The Cadence-BDA saga continues with Berkeley Design Automation today filing a motion to dismiss. You can read the full motion HERE. My previous blog “Cadence Sues Berkeley Design Automation” with 30+ comments is HERE.
The first problem BDA brings up is that the DMCA claim by Cadence is so vague that it doesn’t state a claim on which relief can be granted. DMCA was put in place by congress as a result of lobbying by the entertainment industries primarily to make defeating DRM illegal and posting DRM-free versions of songs/movies illegal. It is not clear what BDA are supposed to have done that falls under these rules.
There are 3 ways to integrate Cadence’s ADE with Berkely. Via Oasis, via Skill or what BDA calls Unified Integration. To integrate via Oasis clearly requires a (Cadence) Oasis license. BDA claims that the Unified Integration does not (since it doesn’t use Oasis at all).
BDA used to be a member of the Cadence Connections Program (which allows non-Cadence software to be integrated into flows with Cadence software, and gives the 3rd party EDA companies very cheap access to whatever Cadence software is needed to perform the integration).
As far as I know, BDA doesn’t actively bypass the Cadence license manager or anything similar, which seems to be the sort of thing that DMCA is meant to cover. They bypass needing an Oasis license by not using Oasis, not by (for example) patching ADE so it doesn’t request a license.
So to me (as a non-lawyer, so this is totally above my pay-grade) it seems that the DMCA claim is a bit of a stretch, which means the case comes down to what BDA were or were not allowed to do to perform integration under the terms of the Connections program legal agreement that both parties signed.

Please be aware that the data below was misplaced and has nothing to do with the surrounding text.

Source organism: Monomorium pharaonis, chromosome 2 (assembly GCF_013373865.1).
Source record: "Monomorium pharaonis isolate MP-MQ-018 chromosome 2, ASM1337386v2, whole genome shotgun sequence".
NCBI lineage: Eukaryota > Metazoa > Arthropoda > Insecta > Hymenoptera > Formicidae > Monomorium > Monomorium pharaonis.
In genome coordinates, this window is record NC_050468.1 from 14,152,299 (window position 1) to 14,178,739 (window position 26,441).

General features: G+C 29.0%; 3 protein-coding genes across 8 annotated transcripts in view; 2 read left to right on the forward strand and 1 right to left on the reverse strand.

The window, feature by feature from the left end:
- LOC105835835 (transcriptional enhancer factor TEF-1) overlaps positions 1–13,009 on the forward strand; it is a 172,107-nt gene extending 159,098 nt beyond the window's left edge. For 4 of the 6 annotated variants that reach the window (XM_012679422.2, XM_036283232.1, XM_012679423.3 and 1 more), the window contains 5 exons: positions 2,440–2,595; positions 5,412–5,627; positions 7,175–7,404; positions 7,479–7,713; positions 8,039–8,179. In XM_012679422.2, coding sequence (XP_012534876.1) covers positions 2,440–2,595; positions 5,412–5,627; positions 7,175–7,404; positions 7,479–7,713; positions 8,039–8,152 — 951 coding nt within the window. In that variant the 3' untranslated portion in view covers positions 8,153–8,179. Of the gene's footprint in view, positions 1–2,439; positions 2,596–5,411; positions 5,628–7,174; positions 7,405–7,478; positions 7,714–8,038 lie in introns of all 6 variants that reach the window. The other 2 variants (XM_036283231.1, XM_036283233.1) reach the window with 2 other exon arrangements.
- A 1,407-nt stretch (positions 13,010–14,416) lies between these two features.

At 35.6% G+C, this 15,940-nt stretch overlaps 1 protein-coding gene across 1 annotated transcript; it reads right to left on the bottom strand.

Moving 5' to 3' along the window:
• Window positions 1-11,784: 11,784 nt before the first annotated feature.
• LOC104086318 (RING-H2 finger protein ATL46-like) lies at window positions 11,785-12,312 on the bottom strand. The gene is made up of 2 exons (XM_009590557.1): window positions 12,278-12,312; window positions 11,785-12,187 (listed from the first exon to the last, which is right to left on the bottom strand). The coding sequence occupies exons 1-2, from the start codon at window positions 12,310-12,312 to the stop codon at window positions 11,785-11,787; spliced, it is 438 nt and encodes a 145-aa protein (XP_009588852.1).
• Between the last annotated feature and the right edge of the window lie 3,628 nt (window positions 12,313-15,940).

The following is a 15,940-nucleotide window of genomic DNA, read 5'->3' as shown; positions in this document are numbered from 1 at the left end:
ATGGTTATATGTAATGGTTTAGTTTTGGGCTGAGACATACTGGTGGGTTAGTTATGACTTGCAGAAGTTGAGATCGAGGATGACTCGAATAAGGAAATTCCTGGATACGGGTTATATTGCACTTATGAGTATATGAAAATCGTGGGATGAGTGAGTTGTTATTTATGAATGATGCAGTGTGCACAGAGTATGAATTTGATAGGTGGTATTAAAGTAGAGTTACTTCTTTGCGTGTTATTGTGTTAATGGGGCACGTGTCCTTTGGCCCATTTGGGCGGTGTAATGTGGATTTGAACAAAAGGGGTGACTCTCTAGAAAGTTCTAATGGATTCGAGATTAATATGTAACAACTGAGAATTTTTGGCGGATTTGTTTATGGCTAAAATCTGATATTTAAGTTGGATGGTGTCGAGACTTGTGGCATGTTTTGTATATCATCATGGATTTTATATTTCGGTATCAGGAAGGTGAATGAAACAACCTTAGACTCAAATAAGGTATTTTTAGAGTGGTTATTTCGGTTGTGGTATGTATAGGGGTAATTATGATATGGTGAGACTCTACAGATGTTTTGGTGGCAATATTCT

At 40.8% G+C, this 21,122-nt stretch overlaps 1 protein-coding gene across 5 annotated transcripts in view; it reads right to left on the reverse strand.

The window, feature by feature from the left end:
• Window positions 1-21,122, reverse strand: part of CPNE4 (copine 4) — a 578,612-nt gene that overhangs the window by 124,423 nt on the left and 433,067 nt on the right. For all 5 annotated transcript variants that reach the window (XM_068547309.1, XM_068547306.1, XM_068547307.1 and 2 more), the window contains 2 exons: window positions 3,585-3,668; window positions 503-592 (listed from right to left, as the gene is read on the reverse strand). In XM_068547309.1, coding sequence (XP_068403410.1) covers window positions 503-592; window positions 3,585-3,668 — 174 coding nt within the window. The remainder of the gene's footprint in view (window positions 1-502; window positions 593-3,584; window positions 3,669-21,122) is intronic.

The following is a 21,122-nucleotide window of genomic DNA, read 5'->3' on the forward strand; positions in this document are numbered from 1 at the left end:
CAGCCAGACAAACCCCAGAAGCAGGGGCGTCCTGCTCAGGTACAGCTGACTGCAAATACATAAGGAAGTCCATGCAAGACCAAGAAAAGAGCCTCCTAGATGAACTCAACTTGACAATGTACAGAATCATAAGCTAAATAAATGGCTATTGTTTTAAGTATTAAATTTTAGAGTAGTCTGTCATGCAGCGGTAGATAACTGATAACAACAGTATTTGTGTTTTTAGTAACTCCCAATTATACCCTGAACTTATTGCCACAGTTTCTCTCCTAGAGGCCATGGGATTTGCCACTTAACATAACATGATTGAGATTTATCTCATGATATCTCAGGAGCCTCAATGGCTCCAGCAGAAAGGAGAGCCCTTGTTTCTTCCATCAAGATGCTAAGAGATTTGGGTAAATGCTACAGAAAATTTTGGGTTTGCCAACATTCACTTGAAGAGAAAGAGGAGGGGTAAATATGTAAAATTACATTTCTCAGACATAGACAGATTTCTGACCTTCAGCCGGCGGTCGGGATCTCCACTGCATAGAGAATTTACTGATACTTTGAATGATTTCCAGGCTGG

Cadence’s claim is that integrating with ADE requires an Oasis license and by not integrating through Oasis then BDA is violating either DMCA and/or the terms of their Connections Program Agreement.
However, BDA’s motion claims that:”Nothing in that agreement specifies that BDA must use any ‘OASIS integration product’ or cause its customers to obtain an OASIS license.”
BDA joined the Connections Program in 2005 (HERE is a press release about it). So for 6 or 7 years there was no issue. Of course the original Cadence complaint says that they only discovered an integration not requiring Oasis last year. Since Synopsys acquired Magma (and thus FineSim) BDA has been the “independent” simulation product. Not to take anything away from their technology, but big customers like to keep their suppliers honest and I’m sure BDA has benefited from that. You have to wonder to what extent Cadence’s actions are a response to BDA’s success. They can afford more lawyers than BDA, of course, so a lawsuit is a competitive advantage from Cadence’s point of view.
It looks like a court date is set for June 4th (in the middle of DAC in Austin) although that might be one of those boilerplate things and nothing will happen on that timescale. Avant! managed to delay going to court for literally years, as you may remember.”PLEASE TAKE NOTICE that on June 4, 2013, at 9:00 a.m., or as soon thereafter as the matter may be heard, before the Honorable Yvonne Gonzalez Rogers, Judge of the United States District Court, Northern District of California, Oakland Division, in Courtroom 5, Second Floor, there will be a hearing on Defendant Berkeley Design Automation, Inc.’s Motion to Dismiss Cadence Design Systems, Inc.’s DMCA Claim or for a More Definite Statement.”Share this post via: